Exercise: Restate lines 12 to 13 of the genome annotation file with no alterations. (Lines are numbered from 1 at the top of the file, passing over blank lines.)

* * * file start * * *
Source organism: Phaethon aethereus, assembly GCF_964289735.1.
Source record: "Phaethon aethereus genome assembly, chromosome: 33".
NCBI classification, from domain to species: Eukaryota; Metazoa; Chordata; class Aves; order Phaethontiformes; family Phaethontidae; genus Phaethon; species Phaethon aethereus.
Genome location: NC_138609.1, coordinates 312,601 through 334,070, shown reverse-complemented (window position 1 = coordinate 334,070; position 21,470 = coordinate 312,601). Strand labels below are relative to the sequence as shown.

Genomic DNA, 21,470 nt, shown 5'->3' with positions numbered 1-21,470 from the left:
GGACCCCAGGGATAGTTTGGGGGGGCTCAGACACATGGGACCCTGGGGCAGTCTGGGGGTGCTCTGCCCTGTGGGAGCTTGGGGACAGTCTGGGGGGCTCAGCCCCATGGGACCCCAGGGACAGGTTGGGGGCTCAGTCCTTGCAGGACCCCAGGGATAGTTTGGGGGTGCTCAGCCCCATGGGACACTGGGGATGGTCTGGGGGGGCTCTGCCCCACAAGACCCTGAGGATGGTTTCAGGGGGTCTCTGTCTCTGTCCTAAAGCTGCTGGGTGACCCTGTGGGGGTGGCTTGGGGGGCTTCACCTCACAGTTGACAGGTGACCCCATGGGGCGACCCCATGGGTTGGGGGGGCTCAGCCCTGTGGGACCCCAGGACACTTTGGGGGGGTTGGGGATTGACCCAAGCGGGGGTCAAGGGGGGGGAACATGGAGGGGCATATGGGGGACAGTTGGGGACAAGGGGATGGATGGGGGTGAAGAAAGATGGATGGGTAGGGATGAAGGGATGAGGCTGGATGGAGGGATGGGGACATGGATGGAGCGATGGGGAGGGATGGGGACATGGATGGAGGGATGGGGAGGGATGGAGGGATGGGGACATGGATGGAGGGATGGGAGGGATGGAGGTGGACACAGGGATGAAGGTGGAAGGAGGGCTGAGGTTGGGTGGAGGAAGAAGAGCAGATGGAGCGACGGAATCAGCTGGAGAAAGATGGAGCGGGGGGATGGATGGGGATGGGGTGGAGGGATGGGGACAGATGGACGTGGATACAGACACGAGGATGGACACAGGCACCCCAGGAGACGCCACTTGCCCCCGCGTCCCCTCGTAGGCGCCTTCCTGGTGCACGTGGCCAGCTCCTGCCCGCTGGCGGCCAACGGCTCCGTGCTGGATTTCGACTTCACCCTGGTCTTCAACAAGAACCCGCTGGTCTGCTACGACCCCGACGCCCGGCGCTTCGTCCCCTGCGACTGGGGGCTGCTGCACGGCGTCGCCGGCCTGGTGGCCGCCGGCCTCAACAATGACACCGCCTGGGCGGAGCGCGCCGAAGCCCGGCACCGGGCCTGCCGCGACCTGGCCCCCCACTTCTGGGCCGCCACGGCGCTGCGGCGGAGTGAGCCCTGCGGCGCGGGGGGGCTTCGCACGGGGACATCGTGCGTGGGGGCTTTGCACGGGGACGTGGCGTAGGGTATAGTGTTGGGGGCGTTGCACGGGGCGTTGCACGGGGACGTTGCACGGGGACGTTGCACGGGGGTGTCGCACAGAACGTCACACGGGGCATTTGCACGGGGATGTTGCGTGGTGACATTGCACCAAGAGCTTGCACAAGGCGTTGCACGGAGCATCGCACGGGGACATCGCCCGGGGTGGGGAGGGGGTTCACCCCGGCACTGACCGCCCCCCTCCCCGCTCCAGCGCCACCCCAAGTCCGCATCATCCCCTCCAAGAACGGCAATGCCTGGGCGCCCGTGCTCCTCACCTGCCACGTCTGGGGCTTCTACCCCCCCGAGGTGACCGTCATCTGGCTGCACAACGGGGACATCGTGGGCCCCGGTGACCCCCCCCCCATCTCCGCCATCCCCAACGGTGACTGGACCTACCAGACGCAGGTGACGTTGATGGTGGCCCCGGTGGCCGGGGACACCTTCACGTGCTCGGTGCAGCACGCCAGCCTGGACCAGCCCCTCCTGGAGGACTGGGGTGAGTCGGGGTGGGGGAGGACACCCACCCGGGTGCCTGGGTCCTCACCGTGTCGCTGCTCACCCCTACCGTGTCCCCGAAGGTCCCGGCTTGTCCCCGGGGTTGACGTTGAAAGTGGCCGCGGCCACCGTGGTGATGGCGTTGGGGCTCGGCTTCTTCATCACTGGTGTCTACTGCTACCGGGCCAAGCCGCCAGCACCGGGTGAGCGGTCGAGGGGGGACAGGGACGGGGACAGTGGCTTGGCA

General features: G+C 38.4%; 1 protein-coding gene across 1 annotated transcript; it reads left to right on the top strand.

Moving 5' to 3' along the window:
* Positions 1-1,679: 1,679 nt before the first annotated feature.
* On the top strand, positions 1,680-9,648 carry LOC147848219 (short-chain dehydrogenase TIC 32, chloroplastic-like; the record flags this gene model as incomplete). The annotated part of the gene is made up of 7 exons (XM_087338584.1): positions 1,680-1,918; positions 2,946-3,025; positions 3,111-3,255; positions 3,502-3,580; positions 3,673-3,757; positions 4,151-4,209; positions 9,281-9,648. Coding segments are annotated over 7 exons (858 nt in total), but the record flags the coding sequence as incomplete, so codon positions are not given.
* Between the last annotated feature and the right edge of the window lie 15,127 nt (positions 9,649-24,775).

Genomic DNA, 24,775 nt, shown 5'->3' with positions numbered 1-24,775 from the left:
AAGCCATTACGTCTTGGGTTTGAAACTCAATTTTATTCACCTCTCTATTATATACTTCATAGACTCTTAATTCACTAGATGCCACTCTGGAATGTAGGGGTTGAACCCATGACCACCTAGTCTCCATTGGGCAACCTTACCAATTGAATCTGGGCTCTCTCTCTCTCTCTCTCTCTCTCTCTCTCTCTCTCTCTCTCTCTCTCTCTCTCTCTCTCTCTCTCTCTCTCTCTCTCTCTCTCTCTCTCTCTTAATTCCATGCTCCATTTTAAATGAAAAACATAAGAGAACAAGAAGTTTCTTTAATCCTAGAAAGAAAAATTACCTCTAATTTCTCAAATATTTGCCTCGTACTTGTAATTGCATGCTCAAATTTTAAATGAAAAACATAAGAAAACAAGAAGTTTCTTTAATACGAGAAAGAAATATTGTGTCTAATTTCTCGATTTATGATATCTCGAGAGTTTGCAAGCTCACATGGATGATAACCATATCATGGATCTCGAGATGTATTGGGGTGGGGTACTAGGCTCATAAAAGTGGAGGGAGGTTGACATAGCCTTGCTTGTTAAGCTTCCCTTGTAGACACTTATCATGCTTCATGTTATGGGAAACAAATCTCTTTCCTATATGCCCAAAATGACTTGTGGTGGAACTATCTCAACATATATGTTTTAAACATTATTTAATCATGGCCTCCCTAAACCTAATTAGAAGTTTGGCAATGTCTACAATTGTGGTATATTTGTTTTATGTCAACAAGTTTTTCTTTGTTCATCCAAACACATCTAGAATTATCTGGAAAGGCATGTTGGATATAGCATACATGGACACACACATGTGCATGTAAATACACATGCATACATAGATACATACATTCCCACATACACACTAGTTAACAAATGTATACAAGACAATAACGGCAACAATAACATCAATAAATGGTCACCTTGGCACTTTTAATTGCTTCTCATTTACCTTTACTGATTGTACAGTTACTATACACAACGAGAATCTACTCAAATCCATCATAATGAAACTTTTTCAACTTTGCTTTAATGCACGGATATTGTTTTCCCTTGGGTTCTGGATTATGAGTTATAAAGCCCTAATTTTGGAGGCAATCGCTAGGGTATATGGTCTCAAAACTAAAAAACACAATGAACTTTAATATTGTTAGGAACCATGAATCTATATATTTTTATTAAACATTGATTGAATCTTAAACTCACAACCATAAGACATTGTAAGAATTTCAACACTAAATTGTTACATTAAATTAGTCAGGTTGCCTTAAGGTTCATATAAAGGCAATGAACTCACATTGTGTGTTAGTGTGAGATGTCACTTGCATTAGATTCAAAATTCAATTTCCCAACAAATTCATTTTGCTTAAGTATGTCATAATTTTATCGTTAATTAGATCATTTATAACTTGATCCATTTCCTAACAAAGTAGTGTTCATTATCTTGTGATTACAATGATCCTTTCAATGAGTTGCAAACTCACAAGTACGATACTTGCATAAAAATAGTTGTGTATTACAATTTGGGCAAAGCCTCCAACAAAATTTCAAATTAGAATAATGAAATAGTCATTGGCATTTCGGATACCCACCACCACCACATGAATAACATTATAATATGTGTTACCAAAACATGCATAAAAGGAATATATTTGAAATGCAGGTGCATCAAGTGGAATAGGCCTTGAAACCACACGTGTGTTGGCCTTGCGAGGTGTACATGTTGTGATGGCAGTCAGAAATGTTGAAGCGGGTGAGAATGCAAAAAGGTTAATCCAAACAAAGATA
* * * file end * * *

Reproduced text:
Genomic DNA, 24,775 nt, shown 5'->3' with positions numbered 1-24,775 from the left:
AAGCCATTACGTCTTGGGTTTGAAACTCAATTTTATTCACCTCTCTATTATATACTTCATAGACTCTTAATTCACTAGATGCCACTCTGGAATGTAGGGGTTGAACCCATGACCACCTAGTCTCCATTGGGCAACCTTACCAATTGAATCTGGGCTCTCTCTCTCTCTCTCTCTCTCTCTCTCTCTCTCTCTCTCTCTCTCTCTCTCTCTCTCTCTCTCTCTCTCTCTCTCTCTCTCTCTCTCTCTCTTAATTCCATGCTCCATTTTAAATGAAAAACATAAGAGAACAAGAAGTTTCTTTAATCCTAGAAAGAAAAATTACCTCTAATTTCTCAAATATTTGCCTCGTACTTGTAATTGCATGCTCAAATTTTAAATGAAAAACATAAGAAAACAAGAAGTTTCTTTAATACGAGAAAGAAATATTGTGTCTAATTTCTCGATTTATGATATCTCGAGAGTTTGCAAGCTCACATGGATGATAACCATATCATGGATCTCGAGATGTATTGGGGTGGGGTACTAGGCTCATAAAAGTGGAGGGAGGTTGACATAGCCTTGCTTGTTAAGCTTCCCTTGTAGACACTTATCATGCTTCATGTTATGGGAAACAAATCTCTTTCCTATATGCCCAAAATGACTTGTGGTGGAACTATCTCAACATATATGTTTTAAACATTATTTAATCATGGCCTCCCTAAACCTAATTAGAAGTTTGGCAATGTCTACAATTGTGGTATATTTGTTTTATGTCAACAAGTTTTTCTTTGTTCATCCAAACACATCTAGAATTATCTGGAAAGGCATGTTGGATATAGCATACATGGACACACACATGTGCATGTAAATACACATGCATACATAGATACATACATTCCCACATACACACTAGTTAACAAATGTATACAAGACAATAACGGCAACAATAACATCAATAAATGGTCACCTTGGCACTTTTAATTGCTTCTCATTTACCTTTACTGATTGTACAGTTACTATACACAACGAGAATCTACTCAAATCCATCATAATGAAACTTTTTCAACTTTGCTTTAATGCACGGATATTGTTTTCCCTTGGGTTCTGGATTATGAGTTATAAAGCCCTAATTTTGGAGGCAATCGCTAGGGTATATGGTCTCAAAACTAAAAAACACAATGAACTTTAATATTGTTAGGAACCATGAATCTATATATTTTTATTAAACATTGATTGAATCTTAAACTCACAACCATAAGACATTGTAAGAATTTCAACACTAAATTGTTACATTAAATTAGTCAGGTTGCCTTAAGGTTCATATAAAGGCAATGAACTCACATTGTGTGTTAGTGTGAGATGTCACTTGCATTAGATTCAAAATTCAATTTCCCAACAAATTCATTTTGCTTAAGTATGTCATAATTTTATCGTTAATTAGATCATTTATAACTTGATCCATTTCCTAACAAAGTAGTGTTCATTATCTTGTGATTACAATGATCCTTTCAATGAGTTGCAAACTCACAAGTACGATACTTGCATAAAAATAGTTGTGTATTACAATTTGGGCAAAGCCTCCAACAAAATTTCAAATTAGAATAATGAAATAGTCATTGGCATTTCGGATACCCACCACCACCACATGAATAACATTATAATATGTGTTACCAAAACATGCATAAAAGGAATATATTTGAAATGCAGGTGCATCAAGTGGAATAGGCCTTGAAACCACACGTGTGTTGGCCTTGCGAGGTGTACATGTTGTGATGGCAGTCAGAAATGTTGAAGCGGGTGAGAATGCAAAAAGGTTAATCCAAACAAAGATA